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Sugar Cookies and a Nightmare

How My Daughter's Death Taught Me
The Meaning of Life

 

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CHAPTER SEVEN: DEAR ELISABETH

Knowing the seriousness of my relationship with Bob, you suggested he attend one of your workshops to have a better understanding of the work I wanted to do later on. That was quite an eye opener for him! Bob had never experienced the death of someone he was close to. His maternal grandparents had died when he was young, but he had not attended their funerals. He soon discovered that many losses occur in life that are not death related. He learned that it was healthy to express one's pain. In his family of origin, emotions were rarely expressed. Because of your workshop, he came away with a clearer idea of how grief work helped me and how I wanted to help others

Elisabeth, having Bob participate has helped him and helped me. His support has been invaluable to me. My long journey through undergrad courses in psychology and then a master's degree, followed by a doctorate, took a total of ten years. I was building my practice during the day and attending courses in the evenings and weekends, not to mention taking time from our relationship to study. I can't think of too many spouses who would have been as patient.

At the same time, I was involved with the Marin County chapter of The Compassionate Friends by reaching out to newly bereaved parents, facilitating meetings, and writing the newsletter. I also worked as a volunteer at the Marin Suicide Prevention and Grief Counseling Center, working on the hot lines and doing volunteer counseling for the bereaved. Every minute was filled, yet I can honestly say that I don't remember Bob ever once complaining. He has supported me in being as committed to my work as I want to be.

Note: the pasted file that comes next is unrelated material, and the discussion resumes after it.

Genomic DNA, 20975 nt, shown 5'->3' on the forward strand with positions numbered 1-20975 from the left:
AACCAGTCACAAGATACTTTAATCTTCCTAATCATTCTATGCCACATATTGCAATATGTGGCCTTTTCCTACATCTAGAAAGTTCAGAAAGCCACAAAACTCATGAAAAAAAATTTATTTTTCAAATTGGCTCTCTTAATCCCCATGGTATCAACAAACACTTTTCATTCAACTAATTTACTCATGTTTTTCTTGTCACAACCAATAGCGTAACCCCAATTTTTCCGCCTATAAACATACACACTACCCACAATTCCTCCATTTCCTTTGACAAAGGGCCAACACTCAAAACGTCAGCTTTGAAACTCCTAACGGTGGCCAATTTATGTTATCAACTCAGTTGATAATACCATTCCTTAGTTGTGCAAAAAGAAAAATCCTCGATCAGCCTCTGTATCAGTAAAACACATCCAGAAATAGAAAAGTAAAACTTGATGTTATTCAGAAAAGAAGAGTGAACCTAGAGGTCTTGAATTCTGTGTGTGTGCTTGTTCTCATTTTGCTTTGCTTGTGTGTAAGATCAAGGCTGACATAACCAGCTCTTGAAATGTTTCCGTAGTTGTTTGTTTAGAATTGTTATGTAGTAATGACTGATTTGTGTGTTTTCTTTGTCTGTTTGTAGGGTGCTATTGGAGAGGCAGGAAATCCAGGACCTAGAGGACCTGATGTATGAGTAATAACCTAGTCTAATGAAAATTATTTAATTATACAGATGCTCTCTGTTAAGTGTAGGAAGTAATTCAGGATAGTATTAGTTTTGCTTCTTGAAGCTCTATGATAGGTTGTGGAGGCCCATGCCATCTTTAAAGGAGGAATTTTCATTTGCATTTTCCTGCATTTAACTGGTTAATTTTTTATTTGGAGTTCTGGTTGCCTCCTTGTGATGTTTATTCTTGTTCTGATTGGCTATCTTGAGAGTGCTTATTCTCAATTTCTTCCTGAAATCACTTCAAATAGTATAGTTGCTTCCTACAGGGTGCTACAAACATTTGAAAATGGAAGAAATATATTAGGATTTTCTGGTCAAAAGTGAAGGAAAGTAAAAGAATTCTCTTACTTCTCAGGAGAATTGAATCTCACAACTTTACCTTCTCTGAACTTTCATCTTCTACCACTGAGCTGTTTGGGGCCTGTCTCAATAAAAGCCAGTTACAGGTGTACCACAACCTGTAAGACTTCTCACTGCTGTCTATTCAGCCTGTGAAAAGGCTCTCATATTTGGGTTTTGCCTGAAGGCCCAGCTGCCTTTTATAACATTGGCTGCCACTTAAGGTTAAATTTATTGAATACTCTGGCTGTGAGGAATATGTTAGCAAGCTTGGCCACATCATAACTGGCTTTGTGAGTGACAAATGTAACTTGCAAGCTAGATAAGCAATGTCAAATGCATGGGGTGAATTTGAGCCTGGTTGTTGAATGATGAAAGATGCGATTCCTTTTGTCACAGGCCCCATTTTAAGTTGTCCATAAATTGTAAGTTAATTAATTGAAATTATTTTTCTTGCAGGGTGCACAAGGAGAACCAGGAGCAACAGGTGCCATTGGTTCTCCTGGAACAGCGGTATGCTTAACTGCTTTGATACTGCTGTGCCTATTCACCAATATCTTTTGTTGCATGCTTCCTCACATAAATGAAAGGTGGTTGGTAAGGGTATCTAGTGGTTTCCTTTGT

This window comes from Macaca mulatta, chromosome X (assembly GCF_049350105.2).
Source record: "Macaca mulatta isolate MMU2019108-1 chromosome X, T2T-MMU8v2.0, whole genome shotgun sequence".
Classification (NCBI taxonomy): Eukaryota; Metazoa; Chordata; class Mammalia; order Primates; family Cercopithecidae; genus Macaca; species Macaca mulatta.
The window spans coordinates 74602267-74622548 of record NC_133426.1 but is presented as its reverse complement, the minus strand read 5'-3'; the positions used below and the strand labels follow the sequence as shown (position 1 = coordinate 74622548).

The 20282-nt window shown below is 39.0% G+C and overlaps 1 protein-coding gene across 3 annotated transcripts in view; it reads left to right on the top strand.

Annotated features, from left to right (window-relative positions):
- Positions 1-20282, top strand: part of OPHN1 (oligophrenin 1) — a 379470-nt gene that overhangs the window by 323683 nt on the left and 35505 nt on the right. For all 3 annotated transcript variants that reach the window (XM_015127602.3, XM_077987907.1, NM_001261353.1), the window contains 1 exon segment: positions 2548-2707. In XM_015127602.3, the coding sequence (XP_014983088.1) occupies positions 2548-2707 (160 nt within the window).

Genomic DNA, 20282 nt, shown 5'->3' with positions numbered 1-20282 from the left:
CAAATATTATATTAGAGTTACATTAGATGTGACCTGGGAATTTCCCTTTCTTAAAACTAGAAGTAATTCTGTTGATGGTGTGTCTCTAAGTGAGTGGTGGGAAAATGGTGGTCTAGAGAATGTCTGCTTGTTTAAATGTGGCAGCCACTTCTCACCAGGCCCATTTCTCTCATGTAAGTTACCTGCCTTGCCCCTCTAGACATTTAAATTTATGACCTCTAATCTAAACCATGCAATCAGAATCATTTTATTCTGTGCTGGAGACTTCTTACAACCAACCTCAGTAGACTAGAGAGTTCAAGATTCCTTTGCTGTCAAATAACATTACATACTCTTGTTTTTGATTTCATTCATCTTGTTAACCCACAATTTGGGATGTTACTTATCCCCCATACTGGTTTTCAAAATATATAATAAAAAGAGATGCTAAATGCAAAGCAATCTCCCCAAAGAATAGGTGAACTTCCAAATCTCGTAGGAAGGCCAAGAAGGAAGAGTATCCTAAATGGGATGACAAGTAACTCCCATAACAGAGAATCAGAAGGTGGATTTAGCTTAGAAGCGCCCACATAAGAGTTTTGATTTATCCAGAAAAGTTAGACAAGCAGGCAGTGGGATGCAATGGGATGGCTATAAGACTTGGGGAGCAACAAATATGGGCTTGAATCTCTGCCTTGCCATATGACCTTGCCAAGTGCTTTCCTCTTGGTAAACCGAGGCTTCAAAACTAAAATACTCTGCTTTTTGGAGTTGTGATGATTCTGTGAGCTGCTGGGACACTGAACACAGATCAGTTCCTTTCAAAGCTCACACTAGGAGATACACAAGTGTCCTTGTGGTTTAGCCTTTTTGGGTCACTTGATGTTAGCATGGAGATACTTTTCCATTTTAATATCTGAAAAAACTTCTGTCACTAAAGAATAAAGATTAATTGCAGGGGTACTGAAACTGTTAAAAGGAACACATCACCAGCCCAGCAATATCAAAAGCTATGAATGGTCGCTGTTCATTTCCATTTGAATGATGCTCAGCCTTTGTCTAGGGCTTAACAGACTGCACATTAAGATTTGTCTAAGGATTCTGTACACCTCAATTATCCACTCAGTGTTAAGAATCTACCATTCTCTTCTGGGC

About six months after Kristen's death, Michel met you after one of your lectures. It was a wonderful visit. He liked you immediately, and when you asked to have a private talk with him, I knew you wanted to support Michel as well. I don't know what you talked about — that was between the two of you, and it didn't matter. I was greatly relieved when you told me that Michel was finding his own way through grief and might come out the stronger for it. This was my deepest hope, and it has come true. Elisabeth, because of you, I was able to be there for Michel, write this book, and become a psychologist.

Do you remember Shirley, who came to Shanti Nilaya when I did? She died shortly afterward of cancer, but before her death, she wrote this poem about you.

Elisabeth

A tiny flash of blue, a spark of light,
Quietly and without hesitation
She moves about her work.
She sees what is not always visible,
She hears what is sometimes said only in silence.
She reaches to take the hand that trembles
And the closed fist that is professing to need no one.
She touches and pauses until her touch is felt.
Her eyes soften as the hand steadies
Or the fist opens, letting others in.
Her stay is brief,
But lives are richer for her having been.
Her soft message is clear to all who listen.
Those whom she touched now have a gift
With which they must touch others.
Her spark of light is, thus, eternal.
She is indeed an instrument of His peace.

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